The recent NeurIPS call for papers requires authors to include a statement about the potential broader impact of their work

by ofer1 min read24th Feb 20205 comments

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NeurIPS (formerly NIPS) is a top conference in machine learning and computational neuroscience. The recently published call for papers for NeurIPS 2020 includes the following (which did not appear in previous years):

In order to provide a balanced perspective, authors are required to include a statement of the potential broader impact of their work, including its ethical aspects and future societal consequences. Authors should take care to discuss both positive and negative outcomes.

[...]

Evaluation criteria: [...] Submissions will also be considered on ethical grounds. Regardless of scientific quality or contribution, a submission may be rejected for ethical considerations, including methods, applications, or data that create or reinforce unfair bias or that have a primary purpose of harm or injury.

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Looks promising to me. Technological development isn't by default good.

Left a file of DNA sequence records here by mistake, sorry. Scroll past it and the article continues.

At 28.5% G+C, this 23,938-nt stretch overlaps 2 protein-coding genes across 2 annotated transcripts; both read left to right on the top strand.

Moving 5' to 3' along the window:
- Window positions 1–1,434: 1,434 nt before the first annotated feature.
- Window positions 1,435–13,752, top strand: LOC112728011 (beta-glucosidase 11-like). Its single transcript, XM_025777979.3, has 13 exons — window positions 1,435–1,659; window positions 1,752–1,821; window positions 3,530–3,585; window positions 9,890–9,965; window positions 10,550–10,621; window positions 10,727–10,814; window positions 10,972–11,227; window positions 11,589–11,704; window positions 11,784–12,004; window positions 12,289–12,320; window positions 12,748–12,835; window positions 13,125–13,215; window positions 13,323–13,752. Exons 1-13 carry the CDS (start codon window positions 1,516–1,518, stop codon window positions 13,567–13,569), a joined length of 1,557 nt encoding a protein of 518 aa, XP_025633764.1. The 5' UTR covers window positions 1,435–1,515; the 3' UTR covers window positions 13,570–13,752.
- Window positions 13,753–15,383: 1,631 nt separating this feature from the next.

Though I agree with the other commenters that this could fail in various ways. For one thing, if a policy like this is introduced without guidance on how to analyze the societal implications, people will think of wildly different things. ML researchers aren't by default going to have the training to analyze societal consequences. (Well, who does? We should develop better tools here.)

Agreed, I think of this like sending a signal that at least a limited concern for safety is important. I'm sure we'll see a bunch of papers with sections addressing this that won't be great, but over time it stands some chance of more regularizing considering concerns about safety and ethics of ML work in the field such that safety work will become more accepted as valuable. So even without a lot of guidance or strong evaluative criteria, this seems a small win to me that, at worst, causes some papers to just have extra fluff sections their authors wrote to pretend to care about safety rather than ignoring it completely.

Goodhart's Law poised to strike.

Just like with renaming NIPS to NeurIPS, this is wokeness gone wild.

So is this a good thing or bad thing? Is wokeness a stepping stone towards some future enlightened morality, and help bring AI/ML along to that destination (in which case perhaps we should excuse its current excesses), or will it ultimately collapse while doing a lot of damage in the meantime (like communism)?